In light of the ABA's 2007 ethics opinion, and the other recent ethics opinions permitting various forms of ghostwriting, it is possible that the courts and bars that previously disapproved of attorney ghostwriting of pro se filings will modify their opinion of that practice. See Robbins, supra ("Almost all of the federal cases and state ethics opinions opposing ghostwriting were issued before the May 2007 ABA opinion. Because most states look to the ABA Model Rules when adopting and amending their own rules of professional conduct, the coming years may see a number of courts and states take a more relaxed stance on ghostwriting."); NYCLA Comm. on Prof'l Ethics, Op. 742 at 3 (noting "trend in favor of ghostwriting").

In the present case, the Committee concluded that Liu's undisclosed ghostwriting violated her duty of candor to the Court, contrary to the provision of the New York Lawyer's Code of Professional Responsibility barring her from "[e]ngag[ing] in conduct involving dishonesty, fraud, deceit, or misrepresentation." However, a determination that Liu violated D.R. 1–102(A)(4) would require, at the very least, a finding that she knew, or should have known, of either (a) an existing obligation to disclose her drafting of pleadings, or (b) even in the absence of such a general obligation, the possibility that nondisclosure in a particular case would mislead the court in some material fashion.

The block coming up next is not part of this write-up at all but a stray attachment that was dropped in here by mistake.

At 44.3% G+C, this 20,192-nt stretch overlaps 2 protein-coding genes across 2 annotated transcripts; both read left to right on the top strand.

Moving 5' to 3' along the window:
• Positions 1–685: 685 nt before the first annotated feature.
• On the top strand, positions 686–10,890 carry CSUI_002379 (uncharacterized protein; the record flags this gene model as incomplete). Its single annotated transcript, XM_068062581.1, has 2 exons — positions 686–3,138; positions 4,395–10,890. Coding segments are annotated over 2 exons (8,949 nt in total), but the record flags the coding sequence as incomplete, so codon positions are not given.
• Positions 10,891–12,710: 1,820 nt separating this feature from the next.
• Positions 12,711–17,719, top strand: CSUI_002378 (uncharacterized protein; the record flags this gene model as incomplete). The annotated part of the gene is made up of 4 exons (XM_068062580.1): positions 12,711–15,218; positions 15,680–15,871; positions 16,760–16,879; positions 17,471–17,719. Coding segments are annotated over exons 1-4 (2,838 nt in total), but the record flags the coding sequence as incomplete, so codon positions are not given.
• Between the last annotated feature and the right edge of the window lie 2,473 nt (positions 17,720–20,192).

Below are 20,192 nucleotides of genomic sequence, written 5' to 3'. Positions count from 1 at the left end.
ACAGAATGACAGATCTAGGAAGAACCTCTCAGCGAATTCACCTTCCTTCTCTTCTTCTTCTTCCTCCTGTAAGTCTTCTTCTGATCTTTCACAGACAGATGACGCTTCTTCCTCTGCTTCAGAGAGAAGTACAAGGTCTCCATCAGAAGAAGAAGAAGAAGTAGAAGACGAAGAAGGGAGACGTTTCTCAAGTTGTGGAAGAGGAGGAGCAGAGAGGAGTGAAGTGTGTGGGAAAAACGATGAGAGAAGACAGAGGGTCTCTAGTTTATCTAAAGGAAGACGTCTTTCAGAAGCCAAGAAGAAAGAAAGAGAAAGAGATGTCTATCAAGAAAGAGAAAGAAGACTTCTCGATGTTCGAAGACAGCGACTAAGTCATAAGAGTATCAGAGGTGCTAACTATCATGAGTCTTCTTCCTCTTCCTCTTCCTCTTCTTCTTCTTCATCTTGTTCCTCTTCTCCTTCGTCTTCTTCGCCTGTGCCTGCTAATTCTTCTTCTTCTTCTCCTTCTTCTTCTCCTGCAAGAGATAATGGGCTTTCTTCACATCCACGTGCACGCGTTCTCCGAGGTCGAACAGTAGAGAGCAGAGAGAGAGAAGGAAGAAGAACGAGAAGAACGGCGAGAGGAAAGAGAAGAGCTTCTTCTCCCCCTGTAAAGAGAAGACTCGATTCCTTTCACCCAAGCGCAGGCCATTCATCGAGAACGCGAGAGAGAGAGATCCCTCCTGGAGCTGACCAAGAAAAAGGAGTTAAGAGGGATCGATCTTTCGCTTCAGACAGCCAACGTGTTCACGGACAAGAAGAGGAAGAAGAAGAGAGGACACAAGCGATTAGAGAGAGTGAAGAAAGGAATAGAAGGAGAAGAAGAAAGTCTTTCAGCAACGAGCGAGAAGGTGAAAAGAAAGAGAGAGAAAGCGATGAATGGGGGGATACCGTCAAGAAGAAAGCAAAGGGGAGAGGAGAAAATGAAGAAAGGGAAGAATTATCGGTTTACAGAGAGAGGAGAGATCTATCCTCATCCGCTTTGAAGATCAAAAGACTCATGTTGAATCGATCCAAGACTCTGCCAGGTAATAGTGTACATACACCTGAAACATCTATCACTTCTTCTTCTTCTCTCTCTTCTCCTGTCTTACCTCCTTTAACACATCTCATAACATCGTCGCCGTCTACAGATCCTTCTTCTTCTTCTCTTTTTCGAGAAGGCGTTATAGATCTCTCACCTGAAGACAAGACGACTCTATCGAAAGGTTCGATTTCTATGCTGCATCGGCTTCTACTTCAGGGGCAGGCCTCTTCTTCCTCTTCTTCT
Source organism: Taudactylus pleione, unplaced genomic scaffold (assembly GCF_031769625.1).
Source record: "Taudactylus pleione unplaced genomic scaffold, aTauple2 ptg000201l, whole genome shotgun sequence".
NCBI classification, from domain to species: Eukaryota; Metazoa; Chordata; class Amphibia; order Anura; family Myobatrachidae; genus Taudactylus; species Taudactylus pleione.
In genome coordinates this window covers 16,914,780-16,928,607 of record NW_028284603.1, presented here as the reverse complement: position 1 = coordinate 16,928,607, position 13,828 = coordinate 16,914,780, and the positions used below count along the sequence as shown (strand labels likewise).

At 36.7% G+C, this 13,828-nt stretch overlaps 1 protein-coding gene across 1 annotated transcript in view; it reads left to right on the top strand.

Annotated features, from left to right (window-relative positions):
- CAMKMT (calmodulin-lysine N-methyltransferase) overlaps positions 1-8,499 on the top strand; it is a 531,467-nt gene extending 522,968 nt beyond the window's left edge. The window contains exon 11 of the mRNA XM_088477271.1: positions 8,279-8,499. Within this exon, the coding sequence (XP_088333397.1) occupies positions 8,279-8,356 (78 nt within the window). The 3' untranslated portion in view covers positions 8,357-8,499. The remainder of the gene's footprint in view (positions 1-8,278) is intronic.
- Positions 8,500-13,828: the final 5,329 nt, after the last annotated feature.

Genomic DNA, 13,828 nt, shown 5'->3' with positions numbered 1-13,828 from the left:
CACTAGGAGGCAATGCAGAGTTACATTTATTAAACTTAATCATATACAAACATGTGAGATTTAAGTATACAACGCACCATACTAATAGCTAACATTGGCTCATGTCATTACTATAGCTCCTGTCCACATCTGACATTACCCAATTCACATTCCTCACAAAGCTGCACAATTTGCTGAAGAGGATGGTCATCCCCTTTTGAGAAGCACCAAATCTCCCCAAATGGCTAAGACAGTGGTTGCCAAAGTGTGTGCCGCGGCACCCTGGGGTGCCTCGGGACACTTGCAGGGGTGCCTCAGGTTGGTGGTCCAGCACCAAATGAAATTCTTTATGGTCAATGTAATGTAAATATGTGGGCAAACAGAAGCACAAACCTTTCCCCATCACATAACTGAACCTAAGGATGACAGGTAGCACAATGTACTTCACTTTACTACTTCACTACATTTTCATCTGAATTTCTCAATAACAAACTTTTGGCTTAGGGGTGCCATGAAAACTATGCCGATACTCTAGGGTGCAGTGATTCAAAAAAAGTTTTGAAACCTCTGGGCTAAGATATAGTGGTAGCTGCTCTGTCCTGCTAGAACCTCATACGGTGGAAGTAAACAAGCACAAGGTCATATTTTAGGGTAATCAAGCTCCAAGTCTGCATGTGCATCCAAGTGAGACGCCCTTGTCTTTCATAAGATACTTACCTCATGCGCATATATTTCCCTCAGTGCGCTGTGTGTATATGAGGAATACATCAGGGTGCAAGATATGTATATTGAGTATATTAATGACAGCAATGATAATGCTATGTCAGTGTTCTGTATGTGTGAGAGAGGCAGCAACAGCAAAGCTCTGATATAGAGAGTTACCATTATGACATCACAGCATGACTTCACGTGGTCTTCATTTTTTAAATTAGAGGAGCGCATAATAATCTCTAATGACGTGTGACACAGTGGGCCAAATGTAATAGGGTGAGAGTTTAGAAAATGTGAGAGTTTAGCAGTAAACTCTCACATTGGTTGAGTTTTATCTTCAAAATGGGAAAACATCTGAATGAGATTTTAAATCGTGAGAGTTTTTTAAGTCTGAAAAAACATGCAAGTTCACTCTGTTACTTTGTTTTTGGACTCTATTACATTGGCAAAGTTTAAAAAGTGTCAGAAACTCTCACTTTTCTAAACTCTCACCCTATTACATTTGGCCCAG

In light of this Court's lack of any rule or precedent governing attorney ghostwriting, and the various authorities that permit that practice, we conclude that Liu could not have been aware of any general obligation to disclose her participation to this Court.We also conclude that there is no evidence suggesting that Liu knew, or should have known, that she was withholding material information from the Court or that she otherwise acted in bad faith. The petitions for review now at issue were fairly simple and unlikely to have caused any confusion or prejudice. Additionally, there is no indication that Liu sought, or was aware that she might obtain, any unfair advantage through her ghostwriting. Finally, Liu's motive in preparing the petitions—to preserve the petitioners' right of review by satisfying the thirty-day jurisdictional deadline—demonstrated concern for her clients rather than a desire to mislead this Court or opposing parties. Under these circumstances, we conclude that Liu's ghostwriting did not constitute misconduct and therefore does not warrant the imposition of discipline.